Onetime long shot Ted Cruz won the Republican nomination in a U.S. Senate race in Texas on Tuesday, providing tea party activists with renewed momentum in what they said was their biggest victory of the year.

Cruz, a 41-year-old former Texas solicitor general and a first-time candidate for elective office, is the tea party’s first bona fide star of the 2012 campaign: a charismatic speaker with an up-by-the-bootstraps biography who upended the Republican establishment in the nation’s largest red state.

With most precincts reporting, Cruz held a lead of 55 percent to 45 percent over Lt. Gov. David Dewhurst, a powerful GOP figure who spent freely from his vast personal fortune and had endorsements from most of the state’s influential Republicans, including Gov. Rick Perry.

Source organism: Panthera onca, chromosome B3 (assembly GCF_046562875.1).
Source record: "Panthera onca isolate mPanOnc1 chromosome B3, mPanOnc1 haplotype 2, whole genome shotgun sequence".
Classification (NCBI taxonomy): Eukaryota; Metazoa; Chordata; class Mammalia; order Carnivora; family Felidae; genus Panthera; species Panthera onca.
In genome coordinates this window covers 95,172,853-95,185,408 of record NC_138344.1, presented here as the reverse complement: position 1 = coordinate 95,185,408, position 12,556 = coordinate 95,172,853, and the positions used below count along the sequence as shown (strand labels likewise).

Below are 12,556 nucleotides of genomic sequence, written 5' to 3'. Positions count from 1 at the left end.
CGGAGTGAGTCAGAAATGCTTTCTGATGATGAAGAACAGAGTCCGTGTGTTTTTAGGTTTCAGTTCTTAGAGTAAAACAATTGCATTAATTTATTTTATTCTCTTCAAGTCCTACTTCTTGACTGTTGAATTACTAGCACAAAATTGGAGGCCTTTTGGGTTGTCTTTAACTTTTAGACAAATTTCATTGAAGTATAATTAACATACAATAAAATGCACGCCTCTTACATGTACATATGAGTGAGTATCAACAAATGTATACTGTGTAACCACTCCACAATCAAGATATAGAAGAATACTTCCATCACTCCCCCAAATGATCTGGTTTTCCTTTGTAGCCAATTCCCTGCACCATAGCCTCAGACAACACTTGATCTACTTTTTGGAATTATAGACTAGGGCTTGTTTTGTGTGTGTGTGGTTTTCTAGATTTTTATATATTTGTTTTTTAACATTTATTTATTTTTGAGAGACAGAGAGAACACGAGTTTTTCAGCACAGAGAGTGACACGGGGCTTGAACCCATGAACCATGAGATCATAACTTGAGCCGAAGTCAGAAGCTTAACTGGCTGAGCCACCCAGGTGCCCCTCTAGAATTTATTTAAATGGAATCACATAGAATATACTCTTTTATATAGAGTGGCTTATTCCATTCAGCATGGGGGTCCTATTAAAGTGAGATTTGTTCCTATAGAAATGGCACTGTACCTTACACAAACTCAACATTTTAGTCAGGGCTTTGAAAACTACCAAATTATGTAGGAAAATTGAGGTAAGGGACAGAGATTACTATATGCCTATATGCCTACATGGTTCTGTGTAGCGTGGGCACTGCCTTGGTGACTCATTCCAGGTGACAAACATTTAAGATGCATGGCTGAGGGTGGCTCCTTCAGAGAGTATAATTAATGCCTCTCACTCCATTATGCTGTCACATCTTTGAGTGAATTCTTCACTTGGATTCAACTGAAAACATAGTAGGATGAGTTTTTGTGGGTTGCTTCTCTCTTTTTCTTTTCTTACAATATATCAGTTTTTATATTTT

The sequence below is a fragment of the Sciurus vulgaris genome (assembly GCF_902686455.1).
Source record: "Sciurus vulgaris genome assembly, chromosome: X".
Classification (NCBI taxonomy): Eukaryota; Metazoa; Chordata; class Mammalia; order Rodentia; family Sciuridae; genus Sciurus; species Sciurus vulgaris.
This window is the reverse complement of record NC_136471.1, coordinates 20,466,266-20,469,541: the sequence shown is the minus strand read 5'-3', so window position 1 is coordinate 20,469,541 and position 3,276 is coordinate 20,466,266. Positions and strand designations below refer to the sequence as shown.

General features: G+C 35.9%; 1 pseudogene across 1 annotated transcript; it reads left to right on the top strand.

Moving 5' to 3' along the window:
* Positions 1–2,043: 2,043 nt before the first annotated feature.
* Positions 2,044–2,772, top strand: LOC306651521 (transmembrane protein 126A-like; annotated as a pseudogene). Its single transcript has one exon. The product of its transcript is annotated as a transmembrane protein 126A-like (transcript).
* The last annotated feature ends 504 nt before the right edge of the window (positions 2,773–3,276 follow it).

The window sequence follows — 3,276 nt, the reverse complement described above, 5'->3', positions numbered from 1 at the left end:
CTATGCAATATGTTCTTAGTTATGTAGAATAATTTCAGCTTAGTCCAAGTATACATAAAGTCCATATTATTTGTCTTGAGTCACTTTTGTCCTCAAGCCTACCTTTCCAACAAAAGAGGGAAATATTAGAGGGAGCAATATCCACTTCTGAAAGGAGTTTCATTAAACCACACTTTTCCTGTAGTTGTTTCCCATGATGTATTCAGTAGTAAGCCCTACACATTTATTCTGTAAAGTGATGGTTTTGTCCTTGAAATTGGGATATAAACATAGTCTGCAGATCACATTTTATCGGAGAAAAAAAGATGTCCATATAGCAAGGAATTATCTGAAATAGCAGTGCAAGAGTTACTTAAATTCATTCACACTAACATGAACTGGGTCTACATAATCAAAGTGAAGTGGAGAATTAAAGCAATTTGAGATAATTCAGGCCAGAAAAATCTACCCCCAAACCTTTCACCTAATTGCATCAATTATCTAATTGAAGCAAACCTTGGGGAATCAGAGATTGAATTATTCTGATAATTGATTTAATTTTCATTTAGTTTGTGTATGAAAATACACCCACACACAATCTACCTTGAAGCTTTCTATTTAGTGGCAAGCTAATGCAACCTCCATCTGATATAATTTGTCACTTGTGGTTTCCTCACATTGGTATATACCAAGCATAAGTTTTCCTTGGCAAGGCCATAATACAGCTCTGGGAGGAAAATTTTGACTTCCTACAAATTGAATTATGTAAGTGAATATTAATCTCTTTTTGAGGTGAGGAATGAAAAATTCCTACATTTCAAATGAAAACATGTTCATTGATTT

Tea party leaders hailed Cruz’s performance as a sign of the movement’s political maturation. After bursting onto the scene in 2010, the tea party this year suffered defeats in a few Senate primaries, appeared divided in several GOP contests, and before Tuesday mustered just one clear victory — in Indiana, where state Treasurer Richard Mourdock ousted 36-year Sen. Richard G. Lugar (R-Ind.), whose missteps contributed to his primary defeat.

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